Reputational risk: Reputational risk rose to No. 3, up from No. 9 in 2009, propelled in part by a series of high-profile corporate disasters, such as the BP oil spill, and greater awareness that damage to a company’s reputation and brand can have severe economic impacts.
A 2010 study of the world’s 1,000 largest companies found that 80% lose more than a fifth of their value every 5-year period because of a major reputational event .
Risk awareness rises in the East: The greatest increase of risk perception was in the East. Since 2009, business leaders in the Asia-Pacific region significantly raised their assessment of the seriousness in all five categories of risk surveyed. Business risks rose to 7.7 from a priority score of 6.5 in 2009; economic risks rose to 7.3 from 6.6; political risk from 5.0 to 6.1; and natural hazards from 4.3 to 5.4. The sharpest rise of all has been the perception of environmental risks, to 6.0 from 4.7 in 2009.
Facing up to cyber threat: While many types of risk may be industry or regionally specific, cyber risk is universal. Yet its ranking in the overall Index at only 12 (malicious attacks) and 19 (non-malicious) appear relatively low given the frequency and potential impact of the risk. In North America, however, the risk of malicious attacks did make it into the top five risks.
The business costs of cyber breaches, whether malicious or otherwise, are mounting. Research published at the start of 2011 estimated global cyber crime is now costing businesses $114 billion a year, $96 billion of it in the United States alone, according to the Symantec Internet Security Threat Report Volume 16, Sept 2011.
Lloyd’s has developed a Risk Index portal at www.lloyds.com/riskindex which includes the full report, summary findings, detailed analysis of the findings by region and sector, and pre-prepared infographics highlighting:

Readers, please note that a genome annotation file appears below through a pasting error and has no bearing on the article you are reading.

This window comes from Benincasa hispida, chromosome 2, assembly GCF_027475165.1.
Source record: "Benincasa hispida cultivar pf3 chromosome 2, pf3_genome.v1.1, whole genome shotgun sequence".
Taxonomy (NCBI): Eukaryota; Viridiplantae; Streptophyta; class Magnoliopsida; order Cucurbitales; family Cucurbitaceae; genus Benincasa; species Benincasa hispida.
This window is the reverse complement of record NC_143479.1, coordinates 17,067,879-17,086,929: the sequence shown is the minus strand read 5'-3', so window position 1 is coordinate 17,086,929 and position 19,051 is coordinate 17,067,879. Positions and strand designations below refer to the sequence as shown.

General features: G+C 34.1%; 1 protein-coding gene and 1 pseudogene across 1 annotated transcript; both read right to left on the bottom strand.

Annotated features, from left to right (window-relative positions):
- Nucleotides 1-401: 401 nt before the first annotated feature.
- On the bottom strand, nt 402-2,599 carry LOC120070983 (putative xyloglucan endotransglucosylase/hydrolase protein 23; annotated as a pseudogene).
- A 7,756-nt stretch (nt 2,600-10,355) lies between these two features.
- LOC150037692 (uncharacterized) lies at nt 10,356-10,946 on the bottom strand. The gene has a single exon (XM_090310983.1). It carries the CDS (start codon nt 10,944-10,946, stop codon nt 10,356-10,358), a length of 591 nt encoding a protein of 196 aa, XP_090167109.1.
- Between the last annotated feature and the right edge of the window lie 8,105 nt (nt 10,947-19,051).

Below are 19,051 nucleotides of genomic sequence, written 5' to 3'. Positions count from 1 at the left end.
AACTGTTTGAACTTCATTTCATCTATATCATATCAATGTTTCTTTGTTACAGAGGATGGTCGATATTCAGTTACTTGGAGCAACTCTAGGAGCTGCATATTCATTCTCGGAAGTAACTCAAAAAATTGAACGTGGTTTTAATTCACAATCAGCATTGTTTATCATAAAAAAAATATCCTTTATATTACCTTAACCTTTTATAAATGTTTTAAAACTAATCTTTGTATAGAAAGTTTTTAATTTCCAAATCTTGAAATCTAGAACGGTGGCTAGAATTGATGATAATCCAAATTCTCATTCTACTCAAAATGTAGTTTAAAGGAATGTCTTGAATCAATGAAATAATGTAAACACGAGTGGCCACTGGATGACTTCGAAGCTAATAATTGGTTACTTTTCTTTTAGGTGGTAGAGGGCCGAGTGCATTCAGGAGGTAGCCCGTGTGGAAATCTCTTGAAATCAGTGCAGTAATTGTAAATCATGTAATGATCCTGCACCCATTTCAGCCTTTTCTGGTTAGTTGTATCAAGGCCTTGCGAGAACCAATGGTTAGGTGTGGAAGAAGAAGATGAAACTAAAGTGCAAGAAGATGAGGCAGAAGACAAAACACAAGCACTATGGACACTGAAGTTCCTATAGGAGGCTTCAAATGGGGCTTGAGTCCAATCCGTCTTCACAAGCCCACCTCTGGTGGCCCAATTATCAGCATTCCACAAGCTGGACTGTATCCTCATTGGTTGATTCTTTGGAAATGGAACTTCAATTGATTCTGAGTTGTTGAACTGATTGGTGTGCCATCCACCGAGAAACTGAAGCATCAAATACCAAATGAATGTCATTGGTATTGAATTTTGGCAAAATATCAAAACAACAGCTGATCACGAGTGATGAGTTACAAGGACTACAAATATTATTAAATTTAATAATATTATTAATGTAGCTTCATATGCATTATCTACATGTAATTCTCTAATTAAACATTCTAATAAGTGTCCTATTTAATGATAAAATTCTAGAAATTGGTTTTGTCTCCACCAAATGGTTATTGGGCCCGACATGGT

- Top 50 risks and their priority and preparedness scores
- List of 2010 and 2011 natural hazards mapped by region
- Top 5 regional and global risks
- Ranking and priority of each risk category per region and globally
About the Survey
The Lloyd’s Risk Index 2011 was carried out by the Economist Intelligence Unit in August 2011. The survey measured attitudes about risk across five categories:
- Business and strategic risk,
- Economic, regulatory and market risk,
- Political, crime and security risk,
- Environmental and health risk, and
- Natural hazard risk.
Survey respondents were distributed across Europe (35%), North America (27%) and Asia-Pacific (27%), with the rest of the world comprising about 10%. Financial services provided the largest number of respondents at 19%, followed by professional services at 13%, manufacturing at 10% and technology at 10%. The remaining 48% of respondents represent a wide range of other industries.
Around one-half of respondents represent corporations with annual revenues of over US$500m.
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Lloyd's is the world's leading specialist insurance market. It ranks first among surplus lines insurers in the US and is a leading reinsurer. In 2011, 87 syndicates are underwriting insurance at Lloyd's, covering all classes of business in more than 200 countries and territories worldwide. Lloyd's is regulated by the Financial Services Authority and is rated A+ by Fitch and S&P and A by A.M. Best.